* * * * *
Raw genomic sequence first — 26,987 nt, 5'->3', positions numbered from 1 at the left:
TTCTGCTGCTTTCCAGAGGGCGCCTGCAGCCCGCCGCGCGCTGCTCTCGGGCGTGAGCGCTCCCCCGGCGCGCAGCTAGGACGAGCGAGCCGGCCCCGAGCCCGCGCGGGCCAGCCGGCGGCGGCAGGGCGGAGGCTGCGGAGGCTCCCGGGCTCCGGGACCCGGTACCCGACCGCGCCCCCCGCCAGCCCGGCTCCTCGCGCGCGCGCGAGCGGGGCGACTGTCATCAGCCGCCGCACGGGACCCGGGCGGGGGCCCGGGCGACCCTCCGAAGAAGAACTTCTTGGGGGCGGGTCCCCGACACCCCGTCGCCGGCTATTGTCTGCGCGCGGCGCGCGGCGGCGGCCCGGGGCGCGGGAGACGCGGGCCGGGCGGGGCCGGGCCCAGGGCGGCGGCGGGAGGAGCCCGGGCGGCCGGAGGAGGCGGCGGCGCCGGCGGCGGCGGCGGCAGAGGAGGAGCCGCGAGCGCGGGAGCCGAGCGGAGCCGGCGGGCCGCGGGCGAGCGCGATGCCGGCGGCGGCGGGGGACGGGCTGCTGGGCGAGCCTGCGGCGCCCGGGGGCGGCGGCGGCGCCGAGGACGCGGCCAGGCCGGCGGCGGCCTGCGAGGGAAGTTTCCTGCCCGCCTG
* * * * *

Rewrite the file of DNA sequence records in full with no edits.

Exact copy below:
Raw genomic sequence first — 26,987 nt, 5'->3', positions numbered from 1 at the left:
TTCTGCTGCTTTCCAGAGGGCGCCTGCAGCCCGCCGCGCGCTGCTCTCGGGCGTGAGCGCTCCCCCGGCGCGCAGCTAGGACGAGCGAGCCGGCCCCGAGCCCGCGCGGGCCAGCCGGCGGCGGCAGGGCGGAGGCTGCGGAGGCTCCCGGGCTCCGGGACCCGGTACCCGACCGCGCCCCCCGCCAGCCCGGCTCCTCGCGCGCGCGCGAGCGGGGCGACTGTCATCAGCCGCCGCACGGGACCCGGGCGGGGGCCCGGGCGACCCTCCGAAGAAGAACTTCTTGGGGGCGGGTCCCCGACACCCCGTCGCCGGCTATTGTCTGCGCGCGGCGCGCGGCGGCGGCCCGGGGCGCGGGAGACGCGGGCCGGGCGGGGCCGGGCCCAGGGCGGCGGCGGGAGGAGCCCGGGCGGCCGGAGGAGGCGGCGGCGCCGGCGGCGGCGGCGGCAGAGGAGGAGCCGCGAGCGCGGGAGCCGAGCGGAGCCGGCGGGCCGCGGGCGAGCGCGATGCCGGCGGCGGCGGGGGACGGGCTGCTGGGCGAGCCTGCGGCGCCCGGGGGCGGCGGCGGCGCCGAGGACGCGGCCAGGCCGGCGGCGGCCTGCGAGGGAAGTTTCCTGCCCGCCTG